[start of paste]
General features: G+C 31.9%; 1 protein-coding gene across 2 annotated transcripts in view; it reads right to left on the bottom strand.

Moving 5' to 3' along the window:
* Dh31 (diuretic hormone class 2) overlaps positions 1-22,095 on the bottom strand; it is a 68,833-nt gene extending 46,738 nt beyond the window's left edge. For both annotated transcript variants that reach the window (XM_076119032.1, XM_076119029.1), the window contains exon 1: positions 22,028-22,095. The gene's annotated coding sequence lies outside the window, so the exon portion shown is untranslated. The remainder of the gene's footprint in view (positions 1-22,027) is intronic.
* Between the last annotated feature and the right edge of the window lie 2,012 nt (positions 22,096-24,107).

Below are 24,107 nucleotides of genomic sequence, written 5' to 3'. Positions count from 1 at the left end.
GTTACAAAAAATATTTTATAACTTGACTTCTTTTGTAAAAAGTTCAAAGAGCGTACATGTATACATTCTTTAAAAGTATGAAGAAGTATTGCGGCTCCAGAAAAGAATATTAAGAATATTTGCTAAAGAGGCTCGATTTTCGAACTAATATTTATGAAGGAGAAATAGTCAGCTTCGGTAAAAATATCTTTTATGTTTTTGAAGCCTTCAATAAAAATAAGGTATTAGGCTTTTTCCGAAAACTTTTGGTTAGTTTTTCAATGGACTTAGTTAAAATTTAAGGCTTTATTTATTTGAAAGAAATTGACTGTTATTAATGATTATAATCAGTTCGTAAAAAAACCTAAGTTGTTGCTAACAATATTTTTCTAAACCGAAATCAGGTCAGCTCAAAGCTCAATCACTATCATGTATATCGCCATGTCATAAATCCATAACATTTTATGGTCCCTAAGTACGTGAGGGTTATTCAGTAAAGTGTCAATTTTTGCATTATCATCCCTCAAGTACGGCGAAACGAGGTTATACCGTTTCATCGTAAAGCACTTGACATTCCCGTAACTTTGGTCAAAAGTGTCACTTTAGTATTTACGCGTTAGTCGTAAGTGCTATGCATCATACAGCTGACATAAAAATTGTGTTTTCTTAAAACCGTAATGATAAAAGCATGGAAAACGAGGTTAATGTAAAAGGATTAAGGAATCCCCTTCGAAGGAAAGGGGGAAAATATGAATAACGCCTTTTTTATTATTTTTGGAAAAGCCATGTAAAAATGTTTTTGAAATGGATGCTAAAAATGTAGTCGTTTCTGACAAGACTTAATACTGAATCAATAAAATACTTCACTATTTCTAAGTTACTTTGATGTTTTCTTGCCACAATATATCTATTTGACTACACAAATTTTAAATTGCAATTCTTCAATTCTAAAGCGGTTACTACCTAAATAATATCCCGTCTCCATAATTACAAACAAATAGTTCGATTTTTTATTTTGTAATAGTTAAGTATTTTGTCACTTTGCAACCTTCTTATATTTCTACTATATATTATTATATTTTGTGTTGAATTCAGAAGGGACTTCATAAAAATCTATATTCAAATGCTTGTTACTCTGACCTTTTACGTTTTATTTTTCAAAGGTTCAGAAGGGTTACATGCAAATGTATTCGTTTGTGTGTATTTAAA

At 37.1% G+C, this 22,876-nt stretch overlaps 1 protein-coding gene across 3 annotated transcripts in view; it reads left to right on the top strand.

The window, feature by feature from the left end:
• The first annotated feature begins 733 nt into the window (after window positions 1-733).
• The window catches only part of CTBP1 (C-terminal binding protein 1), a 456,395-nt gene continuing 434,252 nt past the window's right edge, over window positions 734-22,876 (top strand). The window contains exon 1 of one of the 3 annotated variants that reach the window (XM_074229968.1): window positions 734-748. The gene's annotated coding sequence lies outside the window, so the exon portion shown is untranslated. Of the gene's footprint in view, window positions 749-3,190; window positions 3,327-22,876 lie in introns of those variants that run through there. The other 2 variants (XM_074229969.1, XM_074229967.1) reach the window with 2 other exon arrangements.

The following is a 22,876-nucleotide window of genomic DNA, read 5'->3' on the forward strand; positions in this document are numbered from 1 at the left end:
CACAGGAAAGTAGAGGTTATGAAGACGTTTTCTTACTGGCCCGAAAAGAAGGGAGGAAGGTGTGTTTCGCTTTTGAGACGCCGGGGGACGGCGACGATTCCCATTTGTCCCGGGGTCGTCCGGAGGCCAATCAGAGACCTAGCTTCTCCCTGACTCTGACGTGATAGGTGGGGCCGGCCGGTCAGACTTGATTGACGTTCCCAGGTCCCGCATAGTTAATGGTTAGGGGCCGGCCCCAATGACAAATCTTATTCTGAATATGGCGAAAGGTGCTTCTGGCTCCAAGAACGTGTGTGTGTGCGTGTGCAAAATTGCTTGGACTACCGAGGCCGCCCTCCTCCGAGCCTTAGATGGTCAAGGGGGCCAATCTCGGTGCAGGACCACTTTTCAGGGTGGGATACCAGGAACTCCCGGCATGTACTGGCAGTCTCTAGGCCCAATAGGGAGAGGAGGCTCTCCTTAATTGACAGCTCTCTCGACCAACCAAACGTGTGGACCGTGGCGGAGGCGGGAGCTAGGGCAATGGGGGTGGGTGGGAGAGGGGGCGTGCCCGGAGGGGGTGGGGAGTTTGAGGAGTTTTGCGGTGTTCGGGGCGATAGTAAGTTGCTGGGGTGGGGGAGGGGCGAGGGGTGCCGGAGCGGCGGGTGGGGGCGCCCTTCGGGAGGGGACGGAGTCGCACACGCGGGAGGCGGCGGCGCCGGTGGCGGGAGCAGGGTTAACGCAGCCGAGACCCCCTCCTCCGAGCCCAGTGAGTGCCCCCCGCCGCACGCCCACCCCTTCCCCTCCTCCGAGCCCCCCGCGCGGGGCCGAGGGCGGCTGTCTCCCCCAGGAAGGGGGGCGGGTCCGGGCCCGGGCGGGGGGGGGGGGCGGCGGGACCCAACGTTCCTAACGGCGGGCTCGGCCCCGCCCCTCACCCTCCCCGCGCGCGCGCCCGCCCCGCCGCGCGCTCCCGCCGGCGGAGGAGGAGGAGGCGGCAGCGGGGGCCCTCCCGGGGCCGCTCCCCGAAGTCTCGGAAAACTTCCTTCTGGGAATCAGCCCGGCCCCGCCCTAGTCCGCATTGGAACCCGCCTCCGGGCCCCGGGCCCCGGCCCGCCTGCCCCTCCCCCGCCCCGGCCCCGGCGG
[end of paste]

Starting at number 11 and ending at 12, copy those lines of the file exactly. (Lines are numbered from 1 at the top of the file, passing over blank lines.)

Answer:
The following is a 22,876-nucleotide window of genomic DNA, read 5'->3' on the forward strand; positions in this document are numbered from 1 at the left end:
CACAGGAAAGTAGAGGTTATGAAGACGTTTTCTTACTGGCCCGAAAAGAAGGGAGGAAGGTGTGTTTCGCTTTTGAGACGCCGGGGGACGGCGACGATTCCCATTTGTCCCGGGGTCGTCCGGAGGCCAATCAGAGACCTAGCTTCTCCCTGACTCTGACGTGATAGGTGGGGCCGGCCGGTCAGACTTGATTGACGTTCCCAGGTCCCGCATAGTTAATGGTTAGGGGCCGGCCCCAATGACAAATCTTATTCTGAATATGGCGAAAGGTGCTTCTGGCTCCAAGAACGTGTGTGTGTGCGTGTGCAAAATTGCTTGGACTACCGAGGCCGCCCTCCTCCGAGCCTTAGATGGTCAAGGGGGCCAATCTCGGTGCAGGACCACTTTTCAGGGTGGGATACCAGGAACTCCCGGCATGTACTGGCAGTCTCTAGGCCCAATAGGGAGAGGAGGCTCTCCTTAATTGACAGCTCTCTCGACCAACCAAACGTGTGGACCGTGGCGGAGGCGGGAGCTAGGGCAATGGGGGTGGGTGGGAGAGGGGGCGTGCCCGGAGGGGGTGGGGAGTTTGAGGAGTTTTGCGGTGTTCGGGGCGATAGTAAGTTGCTGGGGTGGGGGAGGGGCGAGGGGTGCCGGAGCGGCGGGTGGGGGCGCCCTTCGGGAGGGGACGGAGTCGCACACGCGGGAGGCGGCGGCGCCGGTGGCGGGAGCAGGGTTAACGCAGCCGAGACCCCCTCCTCCGAGCCCAGTGAGTGCCCCCCGCCGCACGCCCACCCCTTCCCCTCCTCCGAGCCCCCCGCGCGGGGCCGAGGGCGGCTGTCTCCCCCAGGAAGGGGGGCGGGTCCGGGCCCGGGCGGGGGGGGGGGGCGGCGGGACCCAACGTTCCTAACGGCGGGCTCGGCCCCGCCCCTCACCCTCCCCGCGCGCGCGCCCGCCCCGCCGCGCGCTCCCGCCGGCGGAGGAGGAGGAGGCGGCAGCGGGGGCCCTCCCGGGGCCGCTCCCCGAAGTCTCGGAAAACTTCCTTCTGGGAATCAGCCCGGCCCCGCCCTAGTCCGCATTGGAACCCGCCTCCGGGCCCCGGGCCCCGGCCCGCCTGCCCCTCCCCCGCCCCGGCCCCGGCGG